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Forensic Science: Fundamentals & Investigations, Chapter 14 1 Chapter 14 Glass Evidence By the end of this chapter you will be able to: explain how glass.

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Presentation on theme: "Forensic Science: Fundamentals & Investigations, Chapter 14 1 Chapter 14 Glass Evidence By the end of this chapter you will be able to: explain how glass."— Presentation transcript:

1 Forensic Science: Fundamentals & Investigations, Chapter 14 1 Chapter 14 Glass Evidence By the end of this chapter you will be able to: explain how glass is formed list some of the characteristics of glass provide examples of different types of glass calculate the density of glass use the refractive index to identify different types of glass describe how glass fractures analyze glass fracture patterns All Rights Reserved South-Western / Cengage Learning © 2009

2 Forensic Science: Fundamentals & Investigations, Chapter 14 2 Introduction and History of Glass Analysis of glass found at a crime scene can yield trace evidence.  The earliest human-made glass objects (beads) date back to about 2500 B.C. Egypt.  Specialized glass production was an art, a science, and a state secret in the republic of Venice over a span of hundreds of years.  By the fourteenth century, the knowledge of glass production spread throughout Europe.  The industrial revolution brought the mass production of many kinds of glass.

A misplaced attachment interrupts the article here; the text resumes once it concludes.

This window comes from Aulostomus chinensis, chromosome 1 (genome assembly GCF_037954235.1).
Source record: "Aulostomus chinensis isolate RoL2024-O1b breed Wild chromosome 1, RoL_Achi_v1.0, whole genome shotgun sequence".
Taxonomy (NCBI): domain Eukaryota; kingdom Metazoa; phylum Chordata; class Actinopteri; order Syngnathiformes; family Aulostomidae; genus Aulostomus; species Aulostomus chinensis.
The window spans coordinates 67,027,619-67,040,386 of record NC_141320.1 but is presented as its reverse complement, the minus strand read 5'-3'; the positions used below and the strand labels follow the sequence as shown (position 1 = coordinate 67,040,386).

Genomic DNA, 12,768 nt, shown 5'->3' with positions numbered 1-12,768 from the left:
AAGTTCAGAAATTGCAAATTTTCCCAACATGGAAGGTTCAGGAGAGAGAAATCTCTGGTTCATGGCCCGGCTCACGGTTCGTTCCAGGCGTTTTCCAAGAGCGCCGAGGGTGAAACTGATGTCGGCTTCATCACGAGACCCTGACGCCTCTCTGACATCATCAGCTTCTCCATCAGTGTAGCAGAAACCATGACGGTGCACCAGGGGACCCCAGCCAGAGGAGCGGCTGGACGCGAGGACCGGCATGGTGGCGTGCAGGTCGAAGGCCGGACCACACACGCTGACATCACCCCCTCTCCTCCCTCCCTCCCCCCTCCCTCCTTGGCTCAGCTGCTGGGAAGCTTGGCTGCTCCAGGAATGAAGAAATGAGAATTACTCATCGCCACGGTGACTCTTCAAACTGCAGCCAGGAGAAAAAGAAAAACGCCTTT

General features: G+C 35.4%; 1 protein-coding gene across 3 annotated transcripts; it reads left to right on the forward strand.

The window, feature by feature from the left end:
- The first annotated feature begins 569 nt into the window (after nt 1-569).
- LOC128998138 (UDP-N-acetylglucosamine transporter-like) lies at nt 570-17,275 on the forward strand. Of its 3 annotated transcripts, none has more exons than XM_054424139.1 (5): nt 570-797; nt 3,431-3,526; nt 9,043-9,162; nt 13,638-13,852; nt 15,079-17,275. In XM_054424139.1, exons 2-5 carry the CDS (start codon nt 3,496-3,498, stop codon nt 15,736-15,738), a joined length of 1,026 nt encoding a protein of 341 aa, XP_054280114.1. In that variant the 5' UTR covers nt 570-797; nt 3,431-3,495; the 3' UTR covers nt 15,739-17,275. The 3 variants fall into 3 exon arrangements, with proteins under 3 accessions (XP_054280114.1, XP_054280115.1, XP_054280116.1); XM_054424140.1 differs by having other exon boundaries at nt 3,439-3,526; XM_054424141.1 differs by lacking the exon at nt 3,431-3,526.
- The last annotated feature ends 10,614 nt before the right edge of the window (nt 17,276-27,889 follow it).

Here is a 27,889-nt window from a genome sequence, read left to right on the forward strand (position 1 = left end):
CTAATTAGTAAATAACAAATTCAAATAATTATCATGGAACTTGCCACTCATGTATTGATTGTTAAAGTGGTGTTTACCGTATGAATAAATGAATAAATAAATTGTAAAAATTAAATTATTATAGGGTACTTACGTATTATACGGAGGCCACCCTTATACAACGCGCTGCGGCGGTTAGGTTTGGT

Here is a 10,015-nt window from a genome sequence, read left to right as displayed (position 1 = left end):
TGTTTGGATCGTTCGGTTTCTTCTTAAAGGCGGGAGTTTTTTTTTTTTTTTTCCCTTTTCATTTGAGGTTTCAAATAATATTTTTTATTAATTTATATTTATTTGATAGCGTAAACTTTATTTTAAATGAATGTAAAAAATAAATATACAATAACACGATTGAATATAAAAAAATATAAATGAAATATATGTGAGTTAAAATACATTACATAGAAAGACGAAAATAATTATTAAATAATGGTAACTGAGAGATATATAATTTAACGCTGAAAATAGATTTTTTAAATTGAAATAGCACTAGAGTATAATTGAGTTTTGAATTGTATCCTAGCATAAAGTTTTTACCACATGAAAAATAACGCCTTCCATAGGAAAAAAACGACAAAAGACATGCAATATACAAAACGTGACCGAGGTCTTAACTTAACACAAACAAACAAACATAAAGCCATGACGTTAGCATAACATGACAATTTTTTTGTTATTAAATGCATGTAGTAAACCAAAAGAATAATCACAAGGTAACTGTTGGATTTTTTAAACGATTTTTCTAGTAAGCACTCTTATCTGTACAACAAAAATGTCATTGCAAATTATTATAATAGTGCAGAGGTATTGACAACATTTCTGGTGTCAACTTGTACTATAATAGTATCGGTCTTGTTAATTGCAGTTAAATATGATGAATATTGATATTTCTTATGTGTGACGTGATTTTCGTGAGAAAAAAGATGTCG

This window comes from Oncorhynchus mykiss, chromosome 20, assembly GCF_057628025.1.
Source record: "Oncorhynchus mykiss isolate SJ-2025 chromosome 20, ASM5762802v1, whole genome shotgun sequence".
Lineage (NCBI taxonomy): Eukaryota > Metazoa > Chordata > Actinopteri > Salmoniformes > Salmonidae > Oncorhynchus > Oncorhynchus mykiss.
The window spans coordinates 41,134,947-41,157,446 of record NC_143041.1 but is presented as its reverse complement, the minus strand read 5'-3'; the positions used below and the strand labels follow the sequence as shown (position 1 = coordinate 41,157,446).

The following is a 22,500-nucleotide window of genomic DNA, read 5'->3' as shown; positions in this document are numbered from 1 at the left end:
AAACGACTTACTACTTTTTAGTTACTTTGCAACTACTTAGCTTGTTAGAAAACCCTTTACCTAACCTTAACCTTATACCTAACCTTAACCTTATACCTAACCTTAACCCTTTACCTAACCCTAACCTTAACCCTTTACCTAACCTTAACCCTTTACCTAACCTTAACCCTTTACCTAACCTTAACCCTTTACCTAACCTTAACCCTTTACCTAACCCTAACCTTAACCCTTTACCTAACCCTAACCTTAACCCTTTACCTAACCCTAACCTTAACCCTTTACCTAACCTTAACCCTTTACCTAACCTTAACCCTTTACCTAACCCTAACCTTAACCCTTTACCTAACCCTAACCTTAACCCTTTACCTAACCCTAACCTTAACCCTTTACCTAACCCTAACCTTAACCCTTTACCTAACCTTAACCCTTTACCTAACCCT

3 Forensic Science: Fundamentals & Investigations, Chapter 14 3 What Is Glass? Once it cools, glass can be polished, ground, or cut for useful or decorative purposes. Glass blowers can form glass into many different shapes. Crystalline solids have a regular atomic structure (illus- trated above, left). But glass is an amorphous solid and so has an irregular atomic structure (illustrated above, right), Because of this, glass breaks in a variety of fracture patterns.

4 Forensic Science: Fundamentals & Investigations, Chapter 14 4 Types of Glass Glass is an amorphous solid usually made from silica, calcium oxide, and sodium oxide. Because glass is made of a variety of compounds, there are many types of glass. Adding different metal oxides to glass mixtures, for example, yields different colors. And because different types of glass have different densities and refraction indexes, it is possible to compare one type of glass with another.